Litigation for Nature
Court of Session, Edinburgh, Scotland
Holding governments and companies to account in the duties they owe to nature by harnessing the power of litigation and legal challenge
Although lacking in some areas, governments, public bodies and companies have many obligations to protect nature and biodiversity.
The issue comes when these organisations fail to comply with such obligations and nature suffers as a result.
In our Litigation for Nature project, we work with other NGOs and local activists across global jurisdictions to challenge decisions and policies which fall short of existing legal obligations. We also work to push the boundaries and extent of such legal protection through the courts and legal precedent.
Successful judicial review of NatureScot’s beaver culling licences
We collaborated with Scottish rewilding charity Trees for Life in bringing their ground breaking case which successfully challenged beaver culling licences issued by NatureScot. In her judgment on the case, Lady Carmichael found that beaver culling licences had been issued unlawfully by NatureScot. Shortly after judgment was received, the Scottish government announced a U-turn in its policy and is now favouring translocation of beavers instead of culling. In our view, this really demonstrates the power of litigation to change policy.
Holding Scottish agencies to account for unauthorised parking development in the Cairngorms National Park
We are working with local activists to challenge the creation of roadside parking around Loch Morlich in the Cairngorms National Park which has commenced unlawfully without any planning permission or consents being obtained, despite being in the middle of multiple protected areas. The work has caused significant damage to veteran Caledonian pine trees and is threatening to pollute the freshwater environment of Loch Morlich which is part of the River Spey Special Area of Conservation.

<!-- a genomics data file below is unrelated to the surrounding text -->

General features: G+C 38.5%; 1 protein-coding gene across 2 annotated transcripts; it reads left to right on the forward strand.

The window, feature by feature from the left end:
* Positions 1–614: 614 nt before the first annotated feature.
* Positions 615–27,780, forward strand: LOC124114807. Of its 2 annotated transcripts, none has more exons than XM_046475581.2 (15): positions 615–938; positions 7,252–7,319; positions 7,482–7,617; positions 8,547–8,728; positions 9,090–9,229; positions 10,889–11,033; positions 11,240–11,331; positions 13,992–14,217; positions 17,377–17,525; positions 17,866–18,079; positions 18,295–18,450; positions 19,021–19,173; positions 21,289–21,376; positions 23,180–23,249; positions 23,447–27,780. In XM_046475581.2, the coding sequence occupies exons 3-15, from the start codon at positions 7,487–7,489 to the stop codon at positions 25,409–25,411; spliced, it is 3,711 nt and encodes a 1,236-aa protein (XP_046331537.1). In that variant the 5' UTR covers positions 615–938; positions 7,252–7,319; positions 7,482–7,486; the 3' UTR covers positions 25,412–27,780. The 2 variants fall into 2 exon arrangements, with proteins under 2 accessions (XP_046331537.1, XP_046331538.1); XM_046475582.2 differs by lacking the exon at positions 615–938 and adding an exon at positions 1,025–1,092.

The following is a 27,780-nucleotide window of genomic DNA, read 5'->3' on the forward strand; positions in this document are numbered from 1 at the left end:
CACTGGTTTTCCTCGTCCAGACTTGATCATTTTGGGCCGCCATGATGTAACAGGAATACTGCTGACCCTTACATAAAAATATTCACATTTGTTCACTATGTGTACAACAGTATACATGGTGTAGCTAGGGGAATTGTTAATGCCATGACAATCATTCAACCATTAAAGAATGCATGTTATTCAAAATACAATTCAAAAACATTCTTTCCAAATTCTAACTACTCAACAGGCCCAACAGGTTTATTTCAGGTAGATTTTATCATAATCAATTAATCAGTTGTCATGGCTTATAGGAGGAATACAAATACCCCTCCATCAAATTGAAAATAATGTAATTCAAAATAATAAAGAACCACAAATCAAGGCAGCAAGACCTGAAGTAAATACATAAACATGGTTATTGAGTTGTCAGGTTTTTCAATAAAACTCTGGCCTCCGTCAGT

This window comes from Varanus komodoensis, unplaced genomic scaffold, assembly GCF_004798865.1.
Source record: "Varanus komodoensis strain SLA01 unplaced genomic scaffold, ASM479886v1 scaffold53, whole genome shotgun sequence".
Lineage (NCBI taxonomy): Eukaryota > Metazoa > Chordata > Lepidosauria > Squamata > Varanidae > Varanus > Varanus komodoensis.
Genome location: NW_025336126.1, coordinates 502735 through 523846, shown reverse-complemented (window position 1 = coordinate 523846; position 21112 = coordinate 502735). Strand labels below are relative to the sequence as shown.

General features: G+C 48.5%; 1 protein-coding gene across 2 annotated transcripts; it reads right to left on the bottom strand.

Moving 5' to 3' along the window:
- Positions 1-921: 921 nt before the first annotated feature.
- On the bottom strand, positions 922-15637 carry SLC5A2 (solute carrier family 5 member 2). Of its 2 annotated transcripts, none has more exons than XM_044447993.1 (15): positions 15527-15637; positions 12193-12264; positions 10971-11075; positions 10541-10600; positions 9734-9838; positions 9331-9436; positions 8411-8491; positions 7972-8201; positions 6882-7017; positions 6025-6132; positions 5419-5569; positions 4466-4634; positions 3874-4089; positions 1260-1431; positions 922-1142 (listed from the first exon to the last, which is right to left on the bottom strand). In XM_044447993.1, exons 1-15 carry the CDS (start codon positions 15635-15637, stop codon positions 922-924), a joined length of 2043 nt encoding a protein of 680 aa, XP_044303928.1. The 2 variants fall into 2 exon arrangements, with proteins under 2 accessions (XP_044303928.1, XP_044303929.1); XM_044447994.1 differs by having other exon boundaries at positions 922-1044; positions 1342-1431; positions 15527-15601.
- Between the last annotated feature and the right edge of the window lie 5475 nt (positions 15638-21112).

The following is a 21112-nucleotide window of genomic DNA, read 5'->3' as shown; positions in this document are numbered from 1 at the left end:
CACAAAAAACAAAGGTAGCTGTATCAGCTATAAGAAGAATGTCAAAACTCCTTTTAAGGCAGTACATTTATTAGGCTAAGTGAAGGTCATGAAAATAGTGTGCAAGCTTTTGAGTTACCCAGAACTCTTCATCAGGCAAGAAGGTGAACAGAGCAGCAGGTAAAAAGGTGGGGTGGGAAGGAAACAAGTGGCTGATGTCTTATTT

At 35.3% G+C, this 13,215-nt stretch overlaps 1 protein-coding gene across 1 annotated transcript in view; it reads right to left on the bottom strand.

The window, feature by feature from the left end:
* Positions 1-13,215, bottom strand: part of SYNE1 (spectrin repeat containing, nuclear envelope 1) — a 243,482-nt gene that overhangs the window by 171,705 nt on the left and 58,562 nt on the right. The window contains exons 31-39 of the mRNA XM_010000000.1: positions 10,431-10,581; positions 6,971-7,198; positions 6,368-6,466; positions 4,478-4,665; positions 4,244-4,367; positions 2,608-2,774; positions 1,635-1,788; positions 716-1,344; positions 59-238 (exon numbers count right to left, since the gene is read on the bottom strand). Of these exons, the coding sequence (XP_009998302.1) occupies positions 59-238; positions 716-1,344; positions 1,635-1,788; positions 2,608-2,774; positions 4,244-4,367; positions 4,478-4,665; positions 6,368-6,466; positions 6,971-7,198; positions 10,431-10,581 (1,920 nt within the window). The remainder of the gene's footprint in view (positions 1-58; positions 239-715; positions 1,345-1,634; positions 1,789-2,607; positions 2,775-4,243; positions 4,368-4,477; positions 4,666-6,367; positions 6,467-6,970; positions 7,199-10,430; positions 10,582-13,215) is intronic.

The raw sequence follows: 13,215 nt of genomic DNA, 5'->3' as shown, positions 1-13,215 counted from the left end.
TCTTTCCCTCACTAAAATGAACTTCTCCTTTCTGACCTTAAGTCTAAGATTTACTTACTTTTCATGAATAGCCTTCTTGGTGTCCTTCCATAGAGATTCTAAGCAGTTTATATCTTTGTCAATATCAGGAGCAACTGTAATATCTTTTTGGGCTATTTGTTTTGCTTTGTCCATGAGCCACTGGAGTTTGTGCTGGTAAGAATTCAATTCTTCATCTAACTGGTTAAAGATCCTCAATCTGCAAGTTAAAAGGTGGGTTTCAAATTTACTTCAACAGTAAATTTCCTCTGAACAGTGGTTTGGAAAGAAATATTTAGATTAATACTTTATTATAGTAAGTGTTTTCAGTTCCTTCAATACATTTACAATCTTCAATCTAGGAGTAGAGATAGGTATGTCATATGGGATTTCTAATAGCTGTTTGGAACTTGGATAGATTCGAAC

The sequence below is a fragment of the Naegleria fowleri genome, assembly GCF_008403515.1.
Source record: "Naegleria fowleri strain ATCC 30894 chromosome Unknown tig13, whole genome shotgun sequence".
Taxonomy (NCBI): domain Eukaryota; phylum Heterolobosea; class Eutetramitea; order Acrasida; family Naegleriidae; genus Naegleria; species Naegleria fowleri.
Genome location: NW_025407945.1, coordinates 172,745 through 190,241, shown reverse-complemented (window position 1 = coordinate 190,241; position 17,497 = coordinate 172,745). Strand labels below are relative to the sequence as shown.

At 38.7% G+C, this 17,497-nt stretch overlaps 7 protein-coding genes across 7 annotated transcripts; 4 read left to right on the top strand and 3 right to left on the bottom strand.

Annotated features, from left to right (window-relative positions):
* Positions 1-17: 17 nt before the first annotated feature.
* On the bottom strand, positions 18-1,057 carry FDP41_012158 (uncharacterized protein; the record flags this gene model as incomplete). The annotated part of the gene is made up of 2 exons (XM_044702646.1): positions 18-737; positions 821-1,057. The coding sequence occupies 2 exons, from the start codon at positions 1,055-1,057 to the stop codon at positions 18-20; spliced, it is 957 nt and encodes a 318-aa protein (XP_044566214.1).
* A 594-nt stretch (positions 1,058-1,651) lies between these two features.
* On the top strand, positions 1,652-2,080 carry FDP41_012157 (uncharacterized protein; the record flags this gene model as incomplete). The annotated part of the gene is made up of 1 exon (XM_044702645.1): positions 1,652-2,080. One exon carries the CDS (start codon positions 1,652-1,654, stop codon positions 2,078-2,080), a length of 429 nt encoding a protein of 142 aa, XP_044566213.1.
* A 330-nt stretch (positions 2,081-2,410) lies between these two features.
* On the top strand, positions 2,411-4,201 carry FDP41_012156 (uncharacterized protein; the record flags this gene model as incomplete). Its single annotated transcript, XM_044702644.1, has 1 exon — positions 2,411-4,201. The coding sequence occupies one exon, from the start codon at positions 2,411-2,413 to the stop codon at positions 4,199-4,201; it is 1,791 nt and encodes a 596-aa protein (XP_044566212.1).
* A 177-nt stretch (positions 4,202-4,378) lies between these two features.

We are challenging these actions both to protect the immediate environment and to ensure that the Scottish agencies involved understand more generally that adherence to environmental protection obligations is not optional.
Litigation for Nature in the pipeline
Other exciting projects we’re looking at include using litigation to protect a SSSI river under threat by proposed damming; the possibility to use litigation to halt the degradation of our national parks; and protecting vital natural habitats in Greece from harmful tourist developments.
If you would like more information about our Litigation for Nature project or if you think we could help to enforce obligations to protect nature in your local area, get in touch with Elsie Blackshaw-Crosby, our Managing Lawyer.